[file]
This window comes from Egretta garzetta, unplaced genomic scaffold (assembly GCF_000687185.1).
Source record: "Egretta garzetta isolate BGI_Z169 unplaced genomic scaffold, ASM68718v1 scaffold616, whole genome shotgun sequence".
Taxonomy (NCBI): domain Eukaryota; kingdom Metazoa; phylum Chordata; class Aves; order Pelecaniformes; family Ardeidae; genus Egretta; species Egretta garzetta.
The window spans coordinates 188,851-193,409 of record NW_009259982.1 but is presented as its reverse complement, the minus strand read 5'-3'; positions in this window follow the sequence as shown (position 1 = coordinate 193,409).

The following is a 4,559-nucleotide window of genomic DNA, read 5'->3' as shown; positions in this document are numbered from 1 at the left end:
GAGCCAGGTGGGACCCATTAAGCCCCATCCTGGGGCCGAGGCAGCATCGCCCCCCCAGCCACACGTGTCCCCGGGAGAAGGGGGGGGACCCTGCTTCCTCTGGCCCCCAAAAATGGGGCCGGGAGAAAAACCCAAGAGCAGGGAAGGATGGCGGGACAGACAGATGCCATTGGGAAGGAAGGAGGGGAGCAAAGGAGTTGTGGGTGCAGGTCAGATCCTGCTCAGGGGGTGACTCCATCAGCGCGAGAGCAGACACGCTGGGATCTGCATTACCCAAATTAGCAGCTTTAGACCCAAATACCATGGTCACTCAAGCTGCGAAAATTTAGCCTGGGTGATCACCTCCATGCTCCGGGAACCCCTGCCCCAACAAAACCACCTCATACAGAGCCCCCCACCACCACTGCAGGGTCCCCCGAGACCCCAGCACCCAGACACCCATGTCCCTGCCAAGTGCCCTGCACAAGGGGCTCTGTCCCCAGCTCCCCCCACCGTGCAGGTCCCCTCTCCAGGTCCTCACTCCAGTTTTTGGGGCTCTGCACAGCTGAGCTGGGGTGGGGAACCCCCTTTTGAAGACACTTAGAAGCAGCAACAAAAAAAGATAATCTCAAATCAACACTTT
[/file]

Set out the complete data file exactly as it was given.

This window comes from Egretta garzetta, unplaced genomic scaffold (assembly GCF_000687185.1).
Source record: "Egretta garzetta isolate BGI_Z169 unplaced genomic scaffold, ASM68718v1 scaffold616, whole genome shotgun sequence".
Taxonomy (NCBI): domain Eukaryota; kingdom Metazoa; phylum Chordata; class Aves; order Pelecaniformes; family Ardeidae; genus Egretta; species Egretta garzetta.
The window spans coordinates 188,851-193,409 of record NW_009259982.1 but is presented as its reverse complement, the minus strand read 5'-3'; positions in this window follow the sequence as shown (position 1 = coordinate 193,409).

The following is a 4,559-nucleotide window of genomic DNA, read 5'->3' as shown; positions in this document are numbered from 1 at the left end:
GAGCCAGGTGGGACCCATTAAGCCCCATCCTGGGGCCGAGGCAGCATCGCCCCCCCAGCCACACGTGTCCCCGGGAGAAGGGGGGGGACCCTGCTTCCTCTGGCCCCCAAAAATGGGGCCGGGAGAAAAACCCAAGAGCAGGGAAGGATGGCGGGACAGACAGATGCCATTGGGAAGGAAGGAGGGGAGCAAAGGAGTTGTGGGTGCAGGTCAGATCCTGCTCAGGGGGTGACTCCATCAGCGCGAGAGCAGACACGCTGGGATCTGCATTACCCAAATTAGCAGCTTTAGACCCAAATACCATGGTCACTCAAGCTGCGAAAATTTAGCCTGGGTGATCACCTCCATGCTCCGGGAACCCCTGCCCCAACAAAACCACCTCATACAGAGCCCCCCACCACCACTGCAGGGTCCCCCGAGACCCCAGCACCCAGACACCCATGTCCCTGCCAAGTGCCCTGCACAAGGGGCTCTGTCCCCAGCTCCCCCCACCGTGCAGGTCCCCTCTCCAGGTCCTCACTCCAGTTTTTGGGGCTCTGCACAGCTGAGCTGGGGTGGGGAACCCCCTTTTGAAGACACTTAGAAGCAGCAACAAAAAAAGATAATCTCAAATCAACACTTT